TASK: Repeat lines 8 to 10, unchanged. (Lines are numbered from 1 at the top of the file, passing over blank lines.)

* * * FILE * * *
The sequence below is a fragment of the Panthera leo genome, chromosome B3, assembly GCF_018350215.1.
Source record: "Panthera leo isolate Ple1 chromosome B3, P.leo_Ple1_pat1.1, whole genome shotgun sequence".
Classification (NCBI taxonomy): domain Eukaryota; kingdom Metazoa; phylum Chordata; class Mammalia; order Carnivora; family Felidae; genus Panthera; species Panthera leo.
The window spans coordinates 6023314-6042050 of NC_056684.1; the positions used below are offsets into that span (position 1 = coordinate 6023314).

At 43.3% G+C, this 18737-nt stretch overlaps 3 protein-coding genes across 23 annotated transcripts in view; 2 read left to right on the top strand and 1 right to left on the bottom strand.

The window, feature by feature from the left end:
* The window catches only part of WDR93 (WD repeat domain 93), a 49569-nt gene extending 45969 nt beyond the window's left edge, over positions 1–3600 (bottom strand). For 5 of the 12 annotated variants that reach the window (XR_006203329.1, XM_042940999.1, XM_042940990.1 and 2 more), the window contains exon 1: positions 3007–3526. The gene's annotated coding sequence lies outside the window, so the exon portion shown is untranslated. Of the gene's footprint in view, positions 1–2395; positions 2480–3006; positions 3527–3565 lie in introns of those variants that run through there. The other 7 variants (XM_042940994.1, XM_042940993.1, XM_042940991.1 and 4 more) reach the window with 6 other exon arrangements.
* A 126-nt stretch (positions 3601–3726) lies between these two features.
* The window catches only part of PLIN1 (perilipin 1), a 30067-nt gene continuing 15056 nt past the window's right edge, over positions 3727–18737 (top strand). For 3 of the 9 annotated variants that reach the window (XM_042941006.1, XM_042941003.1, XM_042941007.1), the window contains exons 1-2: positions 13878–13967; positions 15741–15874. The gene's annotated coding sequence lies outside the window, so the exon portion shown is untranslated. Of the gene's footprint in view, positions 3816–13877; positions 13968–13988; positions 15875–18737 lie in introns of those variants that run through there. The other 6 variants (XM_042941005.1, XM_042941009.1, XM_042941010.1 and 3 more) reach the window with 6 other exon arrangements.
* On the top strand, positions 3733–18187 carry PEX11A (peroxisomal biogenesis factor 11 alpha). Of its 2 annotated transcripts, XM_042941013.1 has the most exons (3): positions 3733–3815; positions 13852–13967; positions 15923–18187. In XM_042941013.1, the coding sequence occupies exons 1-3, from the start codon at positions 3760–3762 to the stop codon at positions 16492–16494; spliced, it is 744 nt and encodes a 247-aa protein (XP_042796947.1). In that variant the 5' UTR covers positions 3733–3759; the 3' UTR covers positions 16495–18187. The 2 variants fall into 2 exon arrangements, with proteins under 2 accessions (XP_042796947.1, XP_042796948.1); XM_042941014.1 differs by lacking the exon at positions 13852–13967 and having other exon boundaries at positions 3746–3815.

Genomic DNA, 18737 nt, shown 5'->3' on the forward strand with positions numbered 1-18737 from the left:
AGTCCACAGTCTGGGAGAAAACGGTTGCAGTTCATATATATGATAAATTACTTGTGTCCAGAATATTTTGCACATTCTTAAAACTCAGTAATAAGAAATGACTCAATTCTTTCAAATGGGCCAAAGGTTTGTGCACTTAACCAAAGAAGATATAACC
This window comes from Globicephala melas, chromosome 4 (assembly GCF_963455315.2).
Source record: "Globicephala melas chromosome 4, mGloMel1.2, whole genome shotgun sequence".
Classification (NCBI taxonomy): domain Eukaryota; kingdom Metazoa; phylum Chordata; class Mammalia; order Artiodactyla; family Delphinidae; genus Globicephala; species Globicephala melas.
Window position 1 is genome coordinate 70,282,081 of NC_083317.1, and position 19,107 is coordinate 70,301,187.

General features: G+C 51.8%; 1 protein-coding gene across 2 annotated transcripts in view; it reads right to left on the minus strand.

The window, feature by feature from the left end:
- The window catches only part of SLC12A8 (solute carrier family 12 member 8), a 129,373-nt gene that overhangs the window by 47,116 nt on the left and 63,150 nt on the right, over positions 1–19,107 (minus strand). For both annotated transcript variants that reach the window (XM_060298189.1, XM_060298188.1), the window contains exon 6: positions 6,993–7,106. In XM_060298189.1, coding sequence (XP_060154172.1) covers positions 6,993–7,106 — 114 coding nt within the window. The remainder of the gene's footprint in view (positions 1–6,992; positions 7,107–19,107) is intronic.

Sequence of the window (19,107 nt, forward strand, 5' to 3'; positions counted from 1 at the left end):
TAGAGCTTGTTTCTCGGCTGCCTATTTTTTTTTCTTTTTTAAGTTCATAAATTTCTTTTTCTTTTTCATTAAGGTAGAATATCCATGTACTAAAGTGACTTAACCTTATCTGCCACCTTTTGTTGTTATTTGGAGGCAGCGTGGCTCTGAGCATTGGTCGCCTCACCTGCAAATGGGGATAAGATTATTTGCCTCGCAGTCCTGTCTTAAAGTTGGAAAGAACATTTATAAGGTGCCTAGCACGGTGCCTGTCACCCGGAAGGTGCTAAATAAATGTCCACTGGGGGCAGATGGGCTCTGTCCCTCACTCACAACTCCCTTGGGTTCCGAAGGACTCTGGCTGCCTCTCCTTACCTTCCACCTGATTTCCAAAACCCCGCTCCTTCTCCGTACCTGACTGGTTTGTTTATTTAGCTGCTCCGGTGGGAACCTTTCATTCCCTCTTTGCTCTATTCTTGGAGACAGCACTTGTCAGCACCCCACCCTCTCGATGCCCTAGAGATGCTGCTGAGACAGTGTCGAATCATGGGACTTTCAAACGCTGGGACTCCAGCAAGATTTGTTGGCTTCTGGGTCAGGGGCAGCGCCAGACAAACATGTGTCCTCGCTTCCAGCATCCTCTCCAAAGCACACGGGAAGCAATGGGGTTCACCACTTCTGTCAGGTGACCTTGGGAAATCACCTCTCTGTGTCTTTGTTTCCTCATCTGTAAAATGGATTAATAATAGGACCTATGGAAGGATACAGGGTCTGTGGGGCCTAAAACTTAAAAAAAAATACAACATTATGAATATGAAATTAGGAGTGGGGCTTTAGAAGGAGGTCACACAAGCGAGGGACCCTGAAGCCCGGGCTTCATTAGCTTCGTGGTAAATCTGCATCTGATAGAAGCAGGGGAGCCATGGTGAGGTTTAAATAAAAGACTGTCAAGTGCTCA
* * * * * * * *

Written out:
* A 126-nt stretch (positions 3601–3726) lies between these two features.
* The window catches only part of PLIN1 (perilipin 1), a 30067-nt gene continuing 15056 nt past the window's right edge, over positions 3727–18737 (top strand). For 3 of the 9 annotated variants that reach the window (XM_042941006.1, XM_042941003.1, XM_042941007.1), the window contains exons 1-2: positions 13878–13967; positions 15741–15874. The gene's annotated coding sequence lies outside the window, so the exon portion shown is untranslated. Of the gene's footprint in view, positions 3816–13877; positions 13968–13988; positions 15875–18737 lie in introns of those variants that run through there. The other 6 variants (XM_042941005.1, XM_042941009.1, XM_042941010.1 and 3 more) reach the window with 6 other exon arrangements.
* On the top strand, positions 3733–18187 carry PEX11A (peroxisomal biogenesis factor 11 alpha). Of its 2 annotated transcripts, XM_042941013.1 has the most exons (3): positions 3733–3815; positions 13852–13967; positions 15923–18187. In XM_042941013.1, the coding sequence occupies exons 1-3, from the start codon at positions 3760–3762 to the stop codon at positions 16492–16494; spliced, it is 744 nt and encodes a 247-aa protein (XP_042796947.1). In that variant the 5' UTR covers positions 3733–3759; the 3' UTR covers positions 16495–18187. The 2 variants fall into 2 exon arrangements, with proteins under 2 accessions (XP_042796947.1, XP_042796948.1); XM_042941014.1 differs by lacking the exon at positions 13852–13967 and having other exon boundaries at positions 3746–3815.